Some of Hecht‘s material, however, proved a source of some contention, with jokes being made about how the people of Zamunda liked eating insects, amongst other questionable and problematic attempts at humour. With Hecht being in effect showrunner, as well as writer, it meant that efforts to try to amend the pilot’s script by the cast and crew were met with resistance; he was also Paramount’s pick for the role, so the team from Eddie Murphy Television felt that they had to defer to the studio, and not replace Hecht, despite their misgivings.

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The premise of the series was that, following his experiences in New York, Akeem – who was now King of Zamunda – felt his brother to be “spoiled, irresponsible, unreliable, lacking in direction and character”, plus “a constant embarrassment” to himself and to their nation as a whole, so by sending Tariq to America, it might help to straighten him out. Accompanying Tariq is Oha, with Paul Bates reprising his role from the film; Oha acts in the same capacity in the pilot episode as Arsenio Hall’s Semmi from the movie.

Effectively living in exile – albeit temporarily – Tariq is sent to stay with the Mackey family, who have been given control over his finances. In the pilot script, Tariq has already blown his month’s allowance in only nine days, so both he and Oha end up working in the diner which is owned by their landlord, Carl Mackey (John Hancock). In the process of doing so, Tariq ends up (sort of) learning an important life lesson in the very best tradition of American sitcoms.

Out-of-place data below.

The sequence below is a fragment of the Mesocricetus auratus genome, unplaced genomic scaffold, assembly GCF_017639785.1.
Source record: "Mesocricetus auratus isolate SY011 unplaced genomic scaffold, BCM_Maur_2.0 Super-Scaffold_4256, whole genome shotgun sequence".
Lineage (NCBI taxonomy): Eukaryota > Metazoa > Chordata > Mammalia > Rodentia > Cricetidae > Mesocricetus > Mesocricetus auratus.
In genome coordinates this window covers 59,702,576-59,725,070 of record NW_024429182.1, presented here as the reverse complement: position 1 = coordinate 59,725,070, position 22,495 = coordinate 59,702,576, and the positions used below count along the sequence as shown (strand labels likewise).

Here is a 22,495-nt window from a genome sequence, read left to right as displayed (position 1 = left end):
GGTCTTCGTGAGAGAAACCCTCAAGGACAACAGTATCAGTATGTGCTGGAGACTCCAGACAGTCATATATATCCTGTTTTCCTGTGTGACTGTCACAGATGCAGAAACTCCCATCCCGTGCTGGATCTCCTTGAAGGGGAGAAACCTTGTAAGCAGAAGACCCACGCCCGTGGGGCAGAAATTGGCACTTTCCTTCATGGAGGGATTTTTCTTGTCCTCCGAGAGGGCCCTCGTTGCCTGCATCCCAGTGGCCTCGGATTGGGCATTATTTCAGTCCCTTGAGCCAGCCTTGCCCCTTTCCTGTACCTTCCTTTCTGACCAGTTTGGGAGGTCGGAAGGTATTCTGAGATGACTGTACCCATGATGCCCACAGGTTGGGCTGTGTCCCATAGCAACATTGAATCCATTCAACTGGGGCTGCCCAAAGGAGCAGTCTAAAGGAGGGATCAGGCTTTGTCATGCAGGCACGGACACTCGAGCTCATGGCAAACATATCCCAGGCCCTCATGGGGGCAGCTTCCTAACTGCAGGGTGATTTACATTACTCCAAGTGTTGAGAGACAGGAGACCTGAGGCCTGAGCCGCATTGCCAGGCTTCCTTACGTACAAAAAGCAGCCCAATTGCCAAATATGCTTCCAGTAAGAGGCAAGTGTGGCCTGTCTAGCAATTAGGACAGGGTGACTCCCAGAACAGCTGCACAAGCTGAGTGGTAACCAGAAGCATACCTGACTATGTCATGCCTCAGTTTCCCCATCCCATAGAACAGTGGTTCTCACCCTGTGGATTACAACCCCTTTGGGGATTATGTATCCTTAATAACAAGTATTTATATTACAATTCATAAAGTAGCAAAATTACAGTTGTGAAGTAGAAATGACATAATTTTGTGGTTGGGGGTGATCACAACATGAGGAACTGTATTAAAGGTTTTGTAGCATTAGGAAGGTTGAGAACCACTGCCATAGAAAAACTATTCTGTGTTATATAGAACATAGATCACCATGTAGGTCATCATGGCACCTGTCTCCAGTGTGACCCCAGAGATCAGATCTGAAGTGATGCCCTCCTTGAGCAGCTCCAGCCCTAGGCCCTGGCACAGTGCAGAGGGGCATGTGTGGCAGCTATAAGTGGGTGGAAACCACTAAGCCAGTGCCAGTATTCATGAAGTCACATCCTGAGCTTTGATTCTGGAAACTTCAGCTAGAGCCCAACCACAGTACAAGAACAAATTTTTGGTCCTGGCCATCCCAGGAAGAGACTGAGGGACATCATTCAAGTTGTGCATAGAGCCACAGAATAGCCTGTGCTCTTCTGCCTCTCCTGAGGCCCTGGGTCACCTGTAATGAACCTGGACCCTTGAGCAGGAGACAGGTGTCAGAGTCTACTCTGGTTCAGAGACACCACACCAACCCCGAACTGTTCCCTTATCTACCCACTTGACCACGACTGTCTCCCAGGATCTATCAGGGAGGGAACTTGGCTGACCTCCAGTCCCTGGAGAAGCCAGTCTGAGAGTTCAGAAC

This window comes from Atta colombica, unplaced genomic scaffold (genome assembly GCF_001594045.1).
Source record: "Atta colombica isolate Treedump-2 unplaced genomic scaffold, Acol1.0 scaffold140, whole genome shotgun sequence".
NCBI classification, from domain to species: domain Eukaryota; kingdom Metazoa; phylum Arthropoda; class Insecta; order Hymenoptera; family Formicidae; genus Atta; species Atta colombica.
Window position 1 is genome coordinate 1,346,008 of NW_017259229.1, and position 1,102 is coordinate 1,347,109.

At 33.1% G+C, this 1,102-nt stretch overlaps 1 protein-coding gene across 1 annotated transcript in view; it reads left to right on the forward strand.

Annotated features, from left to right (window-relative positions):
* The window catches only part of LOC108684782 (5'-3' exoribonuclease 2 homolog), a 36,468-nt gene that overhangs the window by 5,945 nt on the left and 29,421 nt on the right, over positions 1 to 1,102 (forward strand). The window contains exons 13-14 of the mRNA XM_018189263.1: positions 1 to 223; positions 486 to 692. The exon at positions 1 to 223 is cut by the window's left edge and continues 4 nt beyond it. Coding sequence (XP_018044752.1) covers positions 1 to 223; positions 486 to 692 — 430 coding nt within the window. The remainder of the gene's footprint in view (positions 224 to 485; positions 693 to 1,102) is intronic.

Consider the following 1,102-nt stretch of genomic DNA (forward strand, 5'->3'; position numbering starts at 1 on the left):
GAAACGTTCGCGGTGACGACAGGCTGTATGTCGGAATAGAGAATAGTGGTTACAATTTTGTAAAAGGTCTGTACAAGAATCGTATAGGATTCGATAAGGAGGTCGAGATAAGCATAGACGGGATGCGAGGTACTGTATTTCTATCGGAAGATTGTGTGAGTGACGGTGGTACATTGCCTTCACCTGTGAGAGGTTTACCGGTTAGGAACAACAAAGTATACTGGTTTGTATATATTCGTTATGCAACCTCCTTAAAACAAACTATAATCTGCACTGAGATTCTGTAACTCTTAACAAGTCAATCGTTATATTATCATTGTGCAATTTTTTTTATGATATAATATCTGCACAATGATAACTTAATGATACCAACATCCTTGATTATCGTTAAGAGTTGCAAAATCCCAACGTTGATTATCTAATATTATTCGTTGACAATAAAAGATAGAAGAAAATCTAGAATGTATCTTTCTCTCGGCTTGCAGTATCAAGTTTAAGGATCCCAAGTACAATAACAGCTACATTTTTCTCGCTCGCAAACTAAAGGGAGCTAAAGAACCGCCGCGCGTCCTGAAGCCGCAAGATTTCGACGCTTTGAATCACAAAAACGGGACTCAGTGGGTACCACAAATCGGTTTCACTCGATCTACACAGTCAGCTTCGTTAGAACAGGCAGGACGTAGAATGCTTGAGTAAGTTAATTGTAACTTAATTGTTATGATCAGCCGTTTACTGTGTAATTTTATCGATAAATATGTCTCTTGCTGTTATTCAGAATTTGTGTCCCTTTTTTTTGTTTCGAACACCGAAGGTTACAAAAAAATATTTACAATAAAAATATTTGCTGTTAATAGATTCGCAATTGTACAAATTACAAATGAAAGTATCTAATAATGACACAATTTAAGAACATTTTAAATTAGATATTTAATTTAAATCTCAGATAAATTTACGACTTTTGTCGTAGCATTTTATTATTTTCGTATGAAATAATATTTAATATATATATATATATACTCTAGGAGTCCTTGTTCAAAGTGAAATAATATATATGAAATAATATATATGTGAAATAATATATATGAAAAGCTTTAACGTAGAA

CBS had been airing a series called CBS Summer Playhouse since 1987, which is used as a way of broadcasting pilots for drama series and sitcoms, using them as material for filling the schedules during the Summer months, with the original programming being kept back for launch in the Autumn. In the third and final run of CBS Summer Playhouse, the pilot of Coming To America was aired at 8pm on Tuesday July 4th 1989, alongside one called Shivers, with Lesley-Anne Down, and which was essentially a Beetlejuice rip-off.

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Unfortunately, the Coming To America pilot met with a poor reception, both critically and in terms of audience numbers. The tone of the pilot was markedly different from the movie, and the humour lacked sophistication, relying on such hoary tropes as the sight gag of somebody splitting their trousers; in another instance, one line of dialogue namechecks several of Murphy’s movies – Beverly Hills Cop; Beverly Hills Cop II; 48 Hours; and Trading Places – seemingly in the hope their association with him would generate a laugh, and somehow make up for his absence.

Airing the pilot episode during a time of year when viewing audiences were typically lower might have demonstrated a marked lack of confidence in the show, particularly as it was being included amongst a run of failed series pilots. Perhaps the network lost faith after finding out that the show would not feature Murphy in any capacity. Broadcasting Coming To America on Independence Day, a major US holiday, will have certainly damaged its prospects of success, and as a result of the inevitably low audience figures, CBS declined to take the pilot up for a full season.

Perhaps Tariq sums it up best when, after having his Donald Trump-inspired business plan for making money shot down in flames, he says – in a riff on Furious Five and Grandmaster Flash‘s ‘The Message’ – “It’s like a jungle sometimes, it makes me wonder why I ever left Zamunda“.